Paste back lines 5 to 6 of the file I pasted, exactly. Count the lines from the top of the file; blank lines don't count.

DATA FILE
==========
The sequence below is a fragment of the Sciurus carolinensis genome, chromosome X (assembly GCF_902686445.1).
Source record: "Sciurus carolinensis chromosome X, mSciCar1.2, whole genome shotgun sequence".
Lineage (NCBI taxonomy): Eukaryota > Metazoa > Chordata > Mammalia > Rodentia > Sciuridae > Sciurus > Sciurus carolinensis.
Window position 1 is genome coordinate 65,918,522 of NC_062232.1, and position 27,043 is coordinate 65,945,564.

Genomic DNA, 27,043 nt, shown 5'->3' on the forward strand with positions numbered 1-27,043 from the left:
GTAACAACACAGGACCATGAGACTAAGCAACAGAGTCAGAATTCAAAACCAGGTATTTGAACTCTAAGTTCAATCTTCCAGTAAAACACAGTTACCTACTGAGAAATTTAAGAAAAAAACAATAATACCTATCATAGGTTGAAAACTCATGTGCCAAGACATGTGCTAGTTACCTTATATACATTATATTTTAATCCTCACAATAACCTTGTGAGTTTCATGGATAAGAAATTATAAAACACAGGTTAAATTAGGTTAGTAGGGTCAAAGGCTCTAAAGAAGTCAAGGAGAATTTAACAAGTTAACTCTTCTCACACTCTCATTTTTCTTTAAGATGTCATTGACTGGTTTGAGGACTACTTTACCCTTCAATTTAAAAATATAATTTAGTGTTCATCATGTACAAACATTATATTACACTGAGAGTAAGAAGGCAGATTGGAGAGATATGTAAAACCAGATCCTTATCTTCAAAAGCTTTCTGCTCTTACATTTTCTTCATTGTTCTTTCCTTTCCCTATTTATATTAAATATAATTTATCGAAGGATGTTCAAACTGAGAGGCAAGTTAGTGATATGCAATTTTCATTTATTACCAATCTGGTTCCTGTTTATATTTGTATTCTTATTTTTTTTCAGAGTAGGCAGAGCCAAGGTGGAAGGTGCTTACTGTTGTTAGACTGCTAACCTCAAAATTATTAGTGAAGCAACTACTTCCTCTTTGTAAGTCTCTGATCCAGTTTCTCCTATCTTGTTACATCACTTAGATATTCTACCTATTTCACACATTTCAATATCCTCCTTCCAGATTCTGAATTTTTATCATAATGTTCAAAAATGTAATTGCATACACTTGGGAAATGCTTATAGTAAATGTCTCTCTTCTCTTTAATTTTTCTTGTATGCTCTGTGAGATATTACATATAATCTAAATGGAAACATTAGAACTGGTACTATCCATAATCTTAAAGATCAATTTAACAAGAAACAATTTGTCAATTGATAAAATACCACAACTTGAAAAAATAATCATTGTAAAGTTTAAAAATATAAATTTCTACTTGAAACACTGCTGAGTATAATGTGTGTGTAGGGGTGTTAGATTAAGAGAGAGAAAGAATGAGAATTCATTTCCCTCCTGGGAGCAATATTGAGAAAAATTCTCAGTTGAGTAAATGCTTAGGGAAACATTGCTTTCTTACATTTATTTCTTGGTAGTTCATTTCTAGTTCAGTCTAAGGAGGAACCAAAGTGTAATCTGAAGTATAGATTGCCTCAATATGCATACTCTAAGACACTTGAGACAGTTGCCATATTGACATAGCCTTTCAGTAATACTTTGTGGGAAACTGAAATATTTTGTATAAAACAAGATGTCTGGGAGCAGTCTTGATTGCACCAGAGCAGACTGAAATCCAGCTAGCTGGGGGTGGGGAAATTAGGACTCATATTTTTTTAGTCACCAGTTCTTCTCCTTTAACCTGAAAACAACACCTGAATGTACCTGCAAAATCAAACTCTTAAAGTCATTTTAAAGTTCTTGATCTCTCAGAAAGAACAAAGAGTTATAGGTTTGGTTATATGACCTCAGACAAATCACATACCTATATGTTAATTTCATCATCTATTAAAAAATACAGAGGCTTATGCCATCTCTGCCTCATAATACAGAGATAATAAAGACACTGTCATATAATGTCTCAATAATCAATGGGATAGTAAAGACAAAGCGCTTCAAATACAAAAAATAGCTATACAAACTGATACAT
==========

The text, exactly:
Genomic DNA, 27,043 nt, shown 5'->3' on the forward strand with positions numbered 1-27,043 from the left:
GTAACAACACAGGACCATGAGACTAAGCAACAGAGTCAGAATTCAAAACCAGGTATTTGAACTCTAAGTTCAATCTTCCAGTAAAACACAGTTACCTACTGAGAAATTTAAGAAAAAAACAATAATACCTATCATAGGTTGAAAACTCATGTGCCAAGACATGTGCTAGTTACCTTATATACATTATATTTTAATCCTCACAATAACCTTGTGAGTTTCATGGATAAGAAATTATAAAACACAGGTTAAATTAGGTTAGTAGGGTCAAAGGCTCTAAAGAAGTCAAGGAGAATTTAACAAGTTAACTCTTCTCACACTCTCATTTTTCTTTAAGATGTCATTGACTGGTTTGAGGACTACTTTACCCTTCAATTTAAAAATATAATTTAGTGTTCATCATGTACAAACATTATATTACACTGAGAGTAAGAAGGCAGATTGGAGAGATATGTAAAACCAGATCCTTATCTTCAAAAGCTTTCTGCTCTTACATTTTCTTCATTGTTCTTTCCTTTCCCTATTTATATTAAATATAATTTATCGAAGGATGTTCAAACTGAGAGGCAAGTTAGTGATATGCAATTTTCATTTATTACCAATCTGGTTCCTGTTTATATTTGTATTCTTATTTTTTTTCAGAGTAGGCAGAGCCAAGGTGGAAGGTGCTTACTGTTGTTAGACTGCTAACCTCAAAATTATTAGTGAAGCAACTACTTCCTCTTTGTAAGTCTCTGATCCAGTTTCTCCTATCTTGTTACATCACTTAGATATTCTACCTATTTCACACATTTCAATATCCTCCTTCCAGATTCTGAATTTTTATCATAATGTTCAAAAATGTAATTGCATACACTTGGGAAATGCTTATAGTAAATGTCTCTCTTCTCTTTAATTTTTCTTGTATGCTCTGTGAGATATTACATATAATCTAAATGGAAACATTAGAACTGGTACTATCCATAATCTTAAAGATCAATTTAACAAGAAACAATTTGTCAATTGATAAAATACCACAACTTGAAAAAATAATCATTGTAAAGTTTAAAAATATAAATTTCTACTTGAAACACTGCTGAGTATAATGTGTGTGTAGGGGTGTTAGATTAAGAGAGAGAAAGAATGAGAATTCATTTCCCTCCTGGGAGCAATATTGAGAAAAATTCTCAGTTGAGTAAATGCTTAGGGAAACATTGCTTTCTTACATTTATTTCTTGGTAGTTCATTTCTAGTTCAGTCTAAGGAGGAACCAAAGTGTAATCTGAAGTATAGATTGCCTCAATATGCATACTCTAAGACACTTGAGACAGTTGCCATATTGACATAGCCTTTCAGTAATACTTTGTGGGAAACTGAAATATTTTGTATAAAACAAGATGTCTGGGAGCAGTCTTGATTGCACCAGAGCAGACTGAAATCCAGCTAGCTGGGGGTGGGGAAATTAGGACTCATATTTTTTTAGTCACCAGTTCTTCTCCTTTAACCTGAAAACAACACCTGAATGTACCTGCAAAATCAAACTCTTAAAGTCATTTTAAAGTTCTTGATCTCTCAGAAAGAACAAAGAGTTATAGGTTTGGTTATATGACCTCAGACAAATCACATACCTATATGTTAATTTCATCATCTATTAAAAAATACAGAGGCTTATGCCATCTCTGCCTCATAATACAGAGATAATAAAGACACTGTCATATAATGTCTCAATAATCAATGGGATAGTAAAGACAAAGCGCTTCAAATACAAAAAATAGCTATACAAACTGATACAT